The School District of Philadelphia began a series of virtual town halls Tuesday to collect public input on how to reopen in the fall. The district will lay out its plans next week, Superintendent William R. Hite Jr. said at a virtual news conference Tuesday.
“We are prioritizing first by our most vulnerable children and by the children who really need to be in front of a teacher,” Hite said Tuesday, adding that career and technical school students, English language learners, and students with special needs would be among the priority groups. “We’re setting other plans for essentially everyone else, but those are the categories of children we would want to see on a more regular basis, if not every day.”
The Philadelphia Water Department and Water Revenue Bureau announced Tuesday a moratorium on water shutoffs through Aug. 31, so customers unable to pay their bills due to the economic impact of the pandemic won’t lose service.
“If you can’t pay a water bill because of the pandemic, please get in touch to see how we can help,” Commissioner Randy Hayman said in a statement. “If you can pay, please do so. Water bills are our only way to fund critical investments that ensure Philadelphia has safe, clean water.”
In New Jersey, lines were so long at state Motor Vehicle Commission agencies when they reopened for the first time Tuesday that people were spotted waiting in lawn chairs in Camden, and some offices had to close.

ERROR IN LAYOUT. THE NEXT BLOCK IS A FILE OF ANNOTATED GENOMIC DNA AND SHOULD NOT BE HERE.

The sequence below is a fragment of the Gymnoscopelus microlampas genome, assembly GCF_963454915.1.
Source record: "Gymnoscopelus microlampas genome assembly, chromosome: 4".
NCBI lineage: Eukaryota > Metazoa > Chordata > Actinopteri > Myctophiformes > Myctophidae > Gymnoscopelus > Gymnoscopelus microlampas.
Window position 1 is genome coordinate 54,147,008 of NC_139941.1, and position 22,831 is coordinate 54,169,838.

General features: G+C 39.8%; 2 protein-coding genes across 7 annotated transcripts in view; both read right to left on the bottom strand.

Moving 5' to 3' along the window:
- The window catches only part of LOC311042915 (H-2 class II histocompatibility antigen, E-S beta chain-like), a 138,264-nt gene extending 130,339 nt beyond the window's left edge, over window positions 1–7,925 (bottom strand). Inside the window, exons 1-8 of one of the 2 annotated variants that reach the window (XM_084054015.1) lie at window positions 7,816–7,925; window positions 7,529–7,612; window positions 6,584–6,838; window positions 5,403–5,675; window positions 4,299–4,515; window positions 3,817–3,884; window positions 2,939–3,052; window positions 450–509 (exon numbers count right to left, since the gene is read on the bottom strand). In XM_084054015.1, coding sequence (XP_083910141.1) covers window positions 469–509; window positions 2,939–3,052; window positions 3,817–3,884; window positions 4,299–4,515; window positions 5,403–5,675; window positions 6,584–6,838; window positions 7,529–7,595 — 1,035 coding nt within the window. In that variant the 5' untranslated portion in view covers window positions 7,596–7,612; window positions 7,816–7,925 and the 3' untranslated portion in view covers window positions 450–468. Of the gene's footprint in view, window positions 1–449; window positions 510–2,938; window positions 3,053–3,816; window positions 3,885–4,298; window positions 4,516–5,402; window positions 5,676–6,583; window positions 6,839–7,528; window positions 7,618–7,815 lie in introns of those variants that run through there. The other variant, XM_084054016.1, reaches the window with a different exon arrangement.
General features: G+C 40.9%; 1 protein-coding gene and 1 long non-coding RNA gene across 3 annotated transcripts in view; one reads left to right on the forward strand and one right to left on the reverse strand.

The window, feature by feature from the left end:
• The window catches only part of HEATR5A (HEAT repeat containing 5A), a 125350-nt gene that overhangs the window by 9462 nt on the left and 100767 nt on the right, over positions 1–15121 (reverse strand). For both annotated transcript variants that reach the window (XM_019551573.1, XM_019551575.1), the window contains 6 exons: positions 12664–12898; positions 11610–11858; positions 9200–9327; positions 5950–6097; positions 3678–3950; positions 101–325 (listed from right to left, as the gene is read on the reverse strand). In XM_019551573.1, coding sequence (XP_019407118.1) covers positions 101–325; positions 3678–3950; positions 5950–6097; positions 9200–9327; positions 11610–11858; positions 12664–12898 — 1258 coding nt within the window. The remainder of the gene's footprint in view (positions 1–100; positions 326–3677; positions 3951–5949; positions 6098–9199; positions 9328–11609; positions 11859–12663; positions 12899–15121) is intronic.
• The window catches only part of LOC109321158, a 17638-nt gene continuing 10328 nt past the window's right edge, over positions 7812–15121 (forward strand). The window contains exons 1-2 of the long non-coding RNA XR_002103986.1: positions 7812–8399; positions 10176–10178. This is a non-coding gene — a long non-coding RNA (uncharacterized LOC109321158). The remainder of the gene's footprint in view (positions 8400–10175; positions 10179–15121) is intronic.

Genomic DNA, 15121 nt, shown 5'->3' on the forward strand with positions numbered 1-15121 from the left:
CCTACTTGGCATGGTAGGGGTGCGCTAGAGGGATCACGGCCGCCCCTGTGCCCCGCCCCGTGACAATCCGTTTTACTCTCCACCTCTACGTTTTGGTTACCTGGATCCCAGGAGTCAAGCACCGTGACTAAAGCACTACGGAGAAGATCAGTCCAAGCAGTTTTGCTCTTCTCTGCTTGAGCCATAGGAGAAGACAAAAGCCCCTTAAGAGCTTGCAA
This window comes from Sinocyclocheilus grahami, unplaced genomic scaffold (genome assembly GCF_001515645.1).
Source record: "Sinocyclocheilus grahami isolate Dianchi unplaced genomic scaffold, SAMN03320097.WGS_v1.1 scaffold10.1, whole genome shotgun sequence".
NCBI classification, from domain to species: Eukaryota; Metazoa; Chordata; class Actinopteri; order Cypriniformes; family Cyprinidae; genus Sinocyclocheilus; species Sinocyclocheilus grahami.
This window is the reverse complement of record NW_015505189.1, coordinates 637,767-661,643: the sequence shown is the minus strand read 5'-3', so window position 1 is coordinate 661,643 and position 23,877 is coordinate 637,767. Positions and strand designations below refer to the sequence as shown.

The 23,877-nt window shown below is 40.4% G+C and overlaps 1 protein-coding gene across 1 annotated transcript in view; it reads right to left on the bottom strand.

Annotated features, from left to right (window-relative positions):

The commission asked people to consider waiting a week or more to visit their local agencies.
New Jersey added Delaware, Kansas, and Oklahoma to its travel quarantine on Tuesday, but Delaware’s governor said that state did not belong on the list of coronavirus hot spots.
New Jersey, New York, and Connecticut are now asking travelers from 19 states to self-quarantine for 14 days. All the states on the quarantine list have a rolling seven-day average of new cases of 10 or more people per 100,000, or a 10% positive testing rate.
Murphy said the quarantine would prevent flare-ups of the virus, which have already occurred among people who traveled out of state and brought back the illness.
But Delaware Gov. John Carney said Tuesday that he didn’t think Delaware should be grouped with the other states. As of Tuesday afternoon, Delaware’s positive test rate was 5.3%, but its per capita case rate was 13 per 100,000 people.
“We’re not, frankly, in the same ballpark as the other states identified, so I don’t think we should be singled out,” Carney said. “Certainly not by our partners in the region.”
Delaware’s increase in new cases has been driven largely by young people in beach towns in the southern part of the state. Karyl Rattay, the director of the state’s Division of Public Health, said increased testing in Rehoboth Beach and Dewey Beach over the last week has led to an increase in cases but has allowed the state to take “mitigation approaches” in those areas.
Inquirer graphics editor John Duchneskie contributed to this article.